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Just a couple of guide-lines before we begin. Please remember I was telling this to pre-teen kids, one of just over 4 years, and the other just over 7. So, no sex of course, no cussin’, and no – to borrow from Stanly Kubrick’s “A Clockwork Orange”, ‘ultra-violence’. Also, I had to promise to only tell the ‘real’ story when both kids were in the car, so it became necessary to come up with back-stories if I had only one with me. I’ll call them out here with the nomenclature “Back Story”, so’s we don’t get confused by the wiggles and waggles of the narrative. I’ll also try and spin it in a slightly more mature vein, taking into consideration the relative age of this crowd.
A long time ago in a land of many small villages and mountains and streams, there was a place where a tiny zoo existed. It was a real zoo, but didn’t have a lot of unusual animals. I fact, the biggest attraction was an albino warthog, with pink eyes and double tusks. His face was always dirty as the thing he liked to do best was dig deep holes to poop in. (Peals of laughter from the back seat) There was also a Mommy and Daddy Olyphant, who were just nice and quiet, and hung out so the people who came to see them could feed them peanuts. One day, the Mommy brought a baby Pachyderm (the instructive word for the day) into the world, and all around were amazed and delighted to see such a sight. He was perfect in every way, except for his ears. They were HUUUUUGGGGEEEE! He could barely stand up, and when he tried to walk, they kept dragging on the ground and tripping him into constant faceplants. His Mommy and Daddy tried to teach him how to overcome his situation, but no joy, he just kept falling down. One day, a man from over the mountain range came and bought the Mommy and Daddy. He wasn’t interested in our lad, who’s nick-name had become Dumbo, as he couldn’t even walk upright on his feets. So now all on his own, he learned to drag his butt along the ground to get to his groceries and water. This went on for a while, until one day, the zoo-keeper was bought a large cricket – who of all things could DANCE. This was GREAT. Now they could do shows, and not just be a managerie of odd creatures. He could talk too, but at first he only talked with other zoo residents, and he eventually made friends with Dumbo. He also tried every trick he could think of to get him to walk, all to no avail. One day, he was studying birds flying up in the sky, and got the idea of trying to get him to flap those giant ears and fly. So, he found a big, black crow’s feather, took it to him and together they went to the top of a hill. He set Dumbo on the edge with the feather clutched tight in his trunk, he sat on his coconut, and screamed “JUMP”. D was so scared his fell of the cliff, and began to drop straight down, gaining speed with each second.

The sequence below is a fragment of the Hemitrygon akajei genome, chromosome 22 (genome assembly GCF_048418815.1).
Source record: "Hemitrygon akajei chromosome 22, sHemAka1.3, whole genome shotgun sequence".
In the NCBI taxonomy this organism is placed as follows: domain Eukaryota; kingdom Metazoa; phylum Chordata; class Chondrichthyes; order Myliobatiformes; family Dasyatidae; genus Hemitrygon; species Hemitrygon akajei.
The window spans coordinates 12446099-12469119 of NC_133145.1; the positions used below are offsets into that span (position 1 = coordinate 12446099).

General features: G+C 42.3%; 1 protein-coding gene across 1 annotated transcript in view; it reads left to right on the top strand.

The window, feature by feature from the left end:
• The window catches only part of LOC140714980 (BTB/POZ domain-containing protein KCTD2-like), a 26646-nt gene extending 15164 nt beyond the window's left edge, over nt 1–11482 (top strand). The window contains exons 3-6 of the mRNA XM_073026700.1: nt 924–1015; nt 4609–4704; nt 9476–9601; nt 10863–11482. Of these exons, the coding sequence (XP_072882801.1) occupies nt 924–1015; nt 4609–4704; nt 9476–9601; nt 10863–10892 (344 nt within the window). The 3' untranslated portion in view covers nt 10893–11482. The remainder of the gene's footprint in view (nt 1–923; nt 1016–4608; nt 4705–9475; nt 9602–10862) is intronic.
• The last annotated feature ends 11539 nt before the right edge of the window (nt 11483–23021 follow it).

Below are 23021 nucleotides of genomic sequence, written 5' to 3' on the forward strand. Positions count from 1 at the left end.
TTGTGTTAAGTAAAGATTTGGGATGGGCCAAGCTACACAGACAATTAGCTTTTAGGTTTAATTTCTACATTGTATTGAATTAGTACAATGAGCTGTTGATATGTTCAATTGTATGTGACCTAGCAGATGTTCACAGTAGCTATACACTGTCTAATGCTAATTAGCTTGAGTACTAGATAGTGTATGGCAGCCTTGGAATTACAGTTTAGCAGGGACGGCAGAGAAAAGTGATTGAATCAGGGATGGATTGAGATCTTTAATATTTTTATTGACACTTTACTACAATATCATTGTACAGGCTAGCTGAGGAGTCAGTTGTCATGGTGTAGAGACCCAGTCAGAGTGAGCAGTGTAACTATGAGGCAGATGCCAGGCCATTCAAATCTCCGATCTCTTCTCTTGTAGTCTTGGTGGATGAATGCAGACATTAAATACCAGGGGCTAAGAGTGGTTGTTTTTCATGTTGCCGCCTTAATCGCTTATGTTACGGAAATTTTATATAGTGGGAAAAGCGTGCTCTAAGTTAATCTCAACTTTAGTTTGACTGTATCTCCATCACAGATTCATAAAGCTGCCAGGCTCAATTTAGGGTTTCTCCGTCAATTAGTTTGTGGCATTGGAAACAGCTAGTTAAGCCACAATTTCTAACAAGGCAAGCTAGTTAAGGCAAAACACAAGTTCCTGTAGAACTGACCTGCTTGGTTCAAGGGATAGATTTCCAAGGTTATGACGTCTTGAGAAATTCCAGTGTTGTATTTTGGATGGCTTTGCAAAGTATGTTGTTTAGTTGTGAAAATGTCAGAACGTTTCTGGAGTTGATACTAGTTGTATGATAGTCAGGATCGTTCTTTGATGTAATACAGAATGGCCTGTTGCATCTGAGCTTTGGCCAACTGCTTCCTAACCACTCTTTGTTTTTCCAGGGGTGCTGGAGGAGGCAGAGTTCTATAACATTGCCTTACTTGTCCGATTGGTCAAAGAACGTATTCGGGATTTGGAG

Editor’s note. When we reached our destination, I developed a stock phrase for closure,
“And we will leave it there for now.” After a while they even began to finish it for me when they knew it was coming, and also began to berate me with “PAPA! You always stop at the GOOD part!” Of course, one has to incorporate the old cliff-hanger strategy, mostly for me to buy time to construct the next chapter.
Gold medals aren't really made of gold. They're made of sweat, determination, and a hard-to-find alloy called guts.
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